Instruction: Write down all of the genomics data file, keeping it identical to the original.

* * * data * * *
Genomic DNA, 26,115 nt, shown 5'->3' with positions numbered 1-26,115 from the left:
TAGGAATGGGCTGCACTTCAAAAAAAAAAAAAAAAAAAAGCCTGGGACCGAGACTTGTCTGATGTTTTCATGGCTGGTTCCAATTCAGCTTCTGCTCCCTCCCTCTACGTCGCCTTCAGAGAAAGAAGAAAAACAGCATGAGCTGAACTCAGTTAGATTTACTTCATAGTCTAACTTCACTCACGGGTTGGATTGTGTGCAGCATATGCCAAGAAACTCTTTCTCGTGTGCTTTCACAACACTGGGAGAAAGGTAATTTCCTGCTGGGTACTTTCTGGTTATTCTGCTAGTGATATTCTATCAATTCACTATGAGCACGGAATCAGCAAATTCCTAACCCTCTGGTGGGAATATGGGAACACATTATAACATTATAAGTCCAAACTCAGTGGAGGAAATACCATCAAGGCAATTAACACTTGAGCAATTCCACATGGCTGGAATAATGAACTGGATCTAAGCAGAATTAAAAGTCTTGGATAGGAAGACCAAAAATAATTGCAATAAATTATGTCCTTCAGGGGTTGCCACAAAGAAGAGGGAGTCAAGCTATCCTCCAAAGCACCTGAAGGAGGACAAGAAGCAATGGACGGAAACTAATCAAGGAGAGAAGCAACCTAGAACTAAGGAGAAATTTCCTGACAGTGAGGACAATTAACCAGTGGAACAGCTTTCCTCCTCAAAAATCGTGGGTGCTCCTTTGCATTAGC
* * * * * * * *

Genomic DNA, 26,115 nt, shown 5'->3' with positions numbered 1-26,115 from the left:
TAGGAATGGGCTGCACTTCAAAAAAAAAAAAAAAAAAAAGCCTGGGACCGAGACTTGTCTGATGTTTTCATGGCTGGTTCCAATTCAGCTTCTGCTCCCTCCCTCTACGTCGCCTTCAGAGAAAGAAGAAAAACAGCATGAGCTGAACTCAGTTAGATTTACTTCATAGTCTAACTTCACTCACGGGTTGGATTGTGTGCAGCATATGCCAAGAAACTCTTTCTCGTGTGCTTTCACAACACTGGGAGAAAGGTAATTTCCTGCTGGGTACTTTCTGGTTATTCTGCTAGTGATATTCTATCAATTCACTATGAGCACGGAATCAGCAAATTCCTAACCCTCTGGTGGGAATATGGGAACACATTATAACATTATAAGTCCAAACTCAGTGGAGGAAATACCATCAAGGCAATTAACACTTGAGCAATTCCACATGGCTGGAATAATGAACTGGATCTAAGCAGAATTAAAAGTCTTGGATAGGAAGACCAAAAATAATTGCAATAAATTATGTCCTTCAGGGGTTGCCACAAAGAAGAGGGAGTCAAGCTATCCTCCAAAGCACCTGAAGGAGGACAAGAAGCAATGGACGGAAACTAATCAAGGAGAGAAGCAACCTAGAACTAAGGAGAAATTTCCTGACAGTGAGGACAATTAACCAGTGGAACAGCTTTCCTCCTCAAAAATCGTGGGTGCTCCTTTGCATTAGC